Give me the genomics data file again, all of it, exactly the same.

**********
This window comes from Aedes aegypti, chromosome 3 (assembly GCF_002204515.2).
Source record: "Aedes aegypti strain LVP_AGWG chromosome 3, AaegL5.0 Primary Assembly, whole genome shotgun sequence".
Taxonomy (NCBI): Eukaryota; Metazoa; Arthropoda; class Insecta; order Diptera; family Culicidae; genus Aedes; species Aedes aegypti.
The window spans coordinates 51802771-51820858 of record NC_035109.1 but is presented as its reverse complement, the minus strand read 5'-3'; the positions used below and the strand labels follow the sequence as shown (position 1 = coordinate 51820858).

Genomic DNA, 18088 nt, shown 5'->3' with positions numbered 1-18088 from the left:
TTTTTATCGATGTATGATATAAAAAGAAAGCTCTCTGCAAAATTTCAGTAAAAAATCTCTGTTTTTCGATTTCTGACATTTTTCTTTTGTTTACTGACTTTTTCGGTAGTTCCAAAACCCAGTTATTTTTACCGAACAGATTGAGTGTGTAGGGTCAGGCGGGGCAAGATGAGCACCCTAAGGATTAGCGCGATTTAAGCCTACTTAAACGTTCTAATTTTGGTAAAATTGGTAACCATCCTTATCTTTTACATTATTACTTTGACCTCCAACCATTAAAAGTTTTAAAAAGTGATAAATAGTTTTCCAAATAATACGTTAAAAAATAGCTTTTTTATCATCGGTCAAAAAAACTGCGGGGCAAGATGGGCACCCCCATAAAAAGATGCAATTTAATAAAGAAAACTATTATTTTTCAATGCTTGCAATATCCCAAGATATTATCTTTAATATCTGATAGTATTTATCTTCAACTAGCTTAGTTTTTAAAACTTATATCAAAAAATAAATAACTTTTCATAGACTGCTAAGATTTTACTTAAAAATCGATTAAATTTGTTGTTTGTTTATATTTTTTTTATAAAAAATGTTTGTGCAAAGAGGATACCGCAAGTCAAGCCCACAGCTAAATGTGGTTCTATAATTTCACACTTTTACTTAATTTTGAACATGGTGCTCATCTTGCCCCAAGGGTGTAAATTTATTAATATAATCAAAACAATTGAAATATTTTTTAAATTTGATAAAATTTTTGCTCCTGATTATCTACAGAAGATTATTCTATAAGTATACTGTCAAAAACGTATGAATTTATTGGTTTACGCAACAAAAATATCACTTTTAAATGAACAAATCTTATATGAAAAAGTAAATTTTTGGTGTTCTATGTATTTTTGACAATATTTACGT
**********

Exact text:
This window comes from Aedes aegypti, chromosome 3 (assembly GCF_002204515.2).
Source record: "Aedes aegypti strain LVP_AGWG chromosome 3, AaegL5.0 Primary Assembly, whole genome shotgun sequence".
Taxonomy (NCBI): Eukaryota; Metazoa; Arthropoda; class Insecta; order Diptera; family Culicidae; genus Aedes; species Aedes aegypti.
The window spans coordinates 51802771-51820858 of record NC_035109.1 but is presented as its reverse complement, the minus strand read 5'-3'; the positions used below and the strand labels follow the sequence as shown (position 1 = coordinate 51820858).

Genomic DNA, 18088 nt, shown 5'->3' with positions numbered 1-18088 from the left:
TTTTTATCGATGTATGATATAAAAAGAAAGCTCTCTGCAAAATTTCAGTAAAAAATCTCTGTTTTTCGATTTCTGACATTTTTCTTTTGTTTACTGACTTTTTCGGTAGTTCCAAAACCCAGTTATTTTTACCGAACAGATTGAGTGTGTAGGGTCAGGCGGGGCAAGATGAGCACCCTAAGGATTAGCGCGATTTAAGCCTACTTAAACGTTCTAATTTTGGTAAAATTGGTAACCATCCTTATCTTTTACATTATTACTTTGACCTCCAACCATTAAAAGTTTTAAAAAGTGATAAATAGTTTTCCAAATAATACGTTAAAAAATAGCTTTTTTATCATCGGTCAAAAAAACTGCGGGGCAAGATGGGCACCCCCATAAAAAGATGCAATTTAATAAAGAAAACTATTATTTTTCAATGCTTGCAATATCCCAAGATATTATCTTTAATATCTGATAGTATTTATCTTCAACTAGCTTAGTTTTTAAAACTTATATCAAAAAATAAATAACTTTTCATAGACTGCTAAGATTTTACTTAAAAATCGATTAAATTTGTTGTTTGTTTATATTTTTTTTATAAAAAATGTTTGTGCAAAGAGGATACCGCAAGTCAAGCCCACAGCTAAATGTGGTTCTATAATTTCACACTTTTACTTAATTTTGAACATGGTGCTCATCTTGCCCCAAGGGTGTAAATTTATTAATATAATCAAAACAATTGAAATATTTTTTAAATTTGATAAAATTTTTGCTCCTGATTATCTACAGAAGATTATTCTATAAGTATACTGTCAAAAACGTATGAATTTATTGGTTTACGCAACAAAAATATCACTTTTAAATGAACAAATCTTATATGAAAAAGTAAATTTTTGGTGTTCTATGTATTTTTGACAATATTTACGT